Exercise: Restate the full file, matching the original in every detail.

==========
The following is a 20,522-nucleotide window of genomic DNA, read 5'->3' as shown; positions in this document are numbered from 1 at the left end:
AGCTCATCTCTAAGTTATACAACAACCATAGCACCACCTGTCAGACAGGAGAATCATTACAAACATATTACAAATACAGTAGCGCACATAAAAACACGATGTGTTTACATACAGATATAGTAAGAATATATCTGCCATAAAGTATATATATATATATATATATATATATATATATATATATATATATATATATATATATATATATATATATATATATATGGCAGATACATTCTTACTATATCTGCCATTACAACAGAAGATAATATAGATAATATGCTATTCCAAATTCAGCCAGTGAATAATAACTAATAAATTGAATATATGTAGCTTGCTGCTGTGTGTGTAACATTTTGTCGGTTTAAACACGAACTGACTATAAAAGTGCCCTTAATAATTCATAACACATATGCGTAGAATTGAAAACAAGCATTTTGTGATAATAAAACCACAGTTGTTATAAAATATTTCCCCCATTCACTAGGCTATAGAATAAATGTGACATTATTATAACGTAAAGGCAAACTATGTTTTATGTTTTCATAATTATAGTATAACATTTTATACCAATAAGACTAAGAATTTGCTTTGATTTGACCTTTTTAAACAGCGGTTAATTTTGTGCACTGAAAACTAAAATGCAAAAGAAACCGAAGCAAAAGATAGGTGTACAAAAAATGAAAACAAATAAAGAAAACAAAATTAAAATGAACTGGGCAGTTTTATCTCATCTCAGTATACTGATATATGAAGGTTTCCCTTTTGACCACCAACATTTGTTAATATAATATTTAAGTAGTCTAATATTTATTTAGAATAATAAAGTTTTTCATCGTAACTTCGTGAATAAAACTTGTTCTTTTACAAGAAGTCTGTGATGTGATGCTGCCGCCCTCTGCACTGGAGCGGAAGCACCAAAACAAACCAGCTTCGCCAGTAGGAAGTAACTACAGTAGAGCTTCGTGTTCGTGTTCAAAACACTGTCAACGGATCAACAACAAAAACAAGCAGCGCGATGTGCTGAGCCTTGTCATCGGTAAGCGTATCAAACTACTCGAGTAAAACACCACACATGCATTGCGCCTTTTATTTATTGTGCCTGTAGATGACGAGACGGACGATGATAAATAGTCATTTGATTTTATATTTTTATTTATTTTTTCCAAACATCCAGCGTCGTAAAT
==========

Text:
The following is a 20,522-nucleotide window of genomic DNA, read 5'->3' as shown; positions in this document are numbered from 1 at the left end:
AGCTCATCTCTAAGTTATACAACAACCATAGCACCACCTGTCAGACAGGAGAATCATTACAAACATATTACAAATACAGTAGCGCACATAAAAACACGATGTGTTTACATACAGATATAGTAAGAATATATCTGCCATAAAGTATATATATATATATATATATATATATATATATATATATATATATATATATATATATATATATATATATATATATATGGCAGATACATTCTTACTATATCTGCCATTACAACAGAAGATAATATAGATAATATGCTATTCCAAATTCAGCCAGTGAATAATAACTAATAAATTGAATATATGTAGCTTGCTGCTGTGTGTGTAACATTTTGTCGGTTTAAACACGAACTGACTATAAAAGTGCCCTTAATAATTCATAACACATATGCGTAGAATTGAAAACAAGCATTTTGTGATAATAAAACCACAGTTGTTATAAAATATTTCCCCCATTCACTAGGCTATAGAATAAATGTGACATTATTATAACGTAAAGGCAAACTATGTTTTATGTTTTCATAATTATAGTATAACATTTTATACCAATAAGACTAAGAATTTGCTTTGATTTGACCTTTTTAAACAGCGGTTAATTTTGTGCACTGAAAACTAAAATGCAAAAGAAACCGAAGCAAAAGATAGGTGTACAAAAAATGAAAACAAATAAAGAAAACAAAATTAAAATGAACTGGGCAGTTTTATCTCATCTCAGTATACTGATATATGAAGGTTTCCCTTTTGACCACCAACATTTGTTAATATAATATTTAAGTAGTCTAATATTTATTTAGAATAATAAAGTTTTTCATCGTAACTTCGTGAATAAAACTTGTTCTTTTACAAGAAGTCTGTGATGTGATGCTGCCGCCCTCTGCACTGGAGCGGAAGCACCAAAACAAACCAGCTTCGCCAGTAGGAAGTAACTACAGTAGAGCTTCGTGTTCGTGTTCAAAACACTGTCAACGGATCAACAACAAAAACAAGCAGCGCGATGTGCTGAGCCTTGTCATCGGTAAGCGTATCAAACTACTCGAGTAAAACACCACACATGCATTGCGCCTTTTATTTATTGTGCCTGTAGATGACGAGACGGACGATGATAAATAGTCATTTGATTTTATATTTTTATTTATTTTTTCCAAACATCCAGCGTCGTAAAT